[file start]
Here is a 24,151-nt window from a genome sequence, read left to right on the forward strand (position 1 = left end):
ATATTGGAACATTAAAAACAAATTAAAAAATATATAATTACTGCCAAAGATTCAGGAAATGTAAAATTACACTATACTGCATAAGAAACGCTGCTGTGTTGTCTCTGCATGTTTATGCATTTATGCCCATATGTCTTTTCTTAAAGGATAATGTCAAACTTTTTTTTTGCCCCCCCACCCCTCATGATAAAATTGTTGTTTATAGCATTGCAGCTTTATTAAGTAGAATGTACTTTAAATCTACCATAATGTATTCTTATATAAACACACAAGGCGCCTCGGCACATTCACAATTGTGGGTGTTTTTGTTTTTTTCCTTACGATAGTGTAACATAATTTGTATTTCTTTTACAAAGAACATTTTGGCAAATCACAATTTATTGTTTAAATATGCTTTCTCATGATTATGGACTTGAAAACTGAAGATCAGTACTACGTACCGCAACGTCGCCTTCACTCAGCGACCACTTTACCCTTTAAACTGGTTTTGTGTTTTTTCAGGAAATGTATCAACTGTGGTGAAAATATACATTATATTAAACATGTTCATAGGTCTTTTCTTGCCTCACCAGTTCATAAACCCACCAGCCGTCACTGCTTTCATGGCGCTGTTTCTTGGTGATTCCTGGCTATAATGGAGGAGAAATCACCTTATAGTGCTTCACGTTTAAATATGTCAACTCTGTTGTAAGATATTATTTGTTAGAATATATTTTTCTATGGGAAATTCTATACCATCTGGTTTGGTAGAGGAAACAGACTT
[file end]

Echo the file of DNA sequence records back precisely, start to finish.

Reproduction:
Here is a 24,151-nt window from a genome sequence, read left to right on the forward strand (position 1 = left end):
ATATTGGAACATTAAAAACAAATTAAAAAATATATAATTACTGCCAAAGATTCAGGAAATGTAAAATTACACTATACTGCATAAGAAACGCTGCTGTGTTGTCTCTGCATGTTTATGCATTTATGCCCATATGTCTTTTCTTAAAGGATAATGTCAAACTTTTTTTTTGCCCCCCCACCCCTCATGATAAAATTGTTGTTTATAGCATTGCAGCTTTATTAAGTAGAATGTACTTTAAATCTACCATAATGTATTCTTATATAAACACACAAGGCGCCTCGGCACATTCACAATTGTGGGTGTTTTTGTTTTTTTCCTTACGATAGTGTAACATAATTTGTATTTCTTTTACAAAGAACATTTTGGCAAATCACAATTTATTGTTTAAATATGCTTTCTCATGATTATGGACTTGAAAACTGAAGATCAGTACTACGTACCGCAACGTCGCCTTCACTCAGCGACCACTTTACCCTTTAAACTGGTTTTGTGTTTTTTCAGGAAATGTATCAACTGTGGTGAAAATATACATTATATTAAACATGTTCATAGGTCTTTTCTTGCCTCACCAGTTCATAAACCCACCAGCCGTCACTGCTTTCATGGCGCTGTTTCTTGGTGATTCCTGGCTATAATGGAGGAGAAATCACCTTATAGTGCTTCACGTTTAAATATGTCAACTCTGTTGTAAGATATTATTTGTTAGAATATATTTTTCTATGGGAAATTCTATACCATCTGGTTTGGTAGAGGAAACAGACTT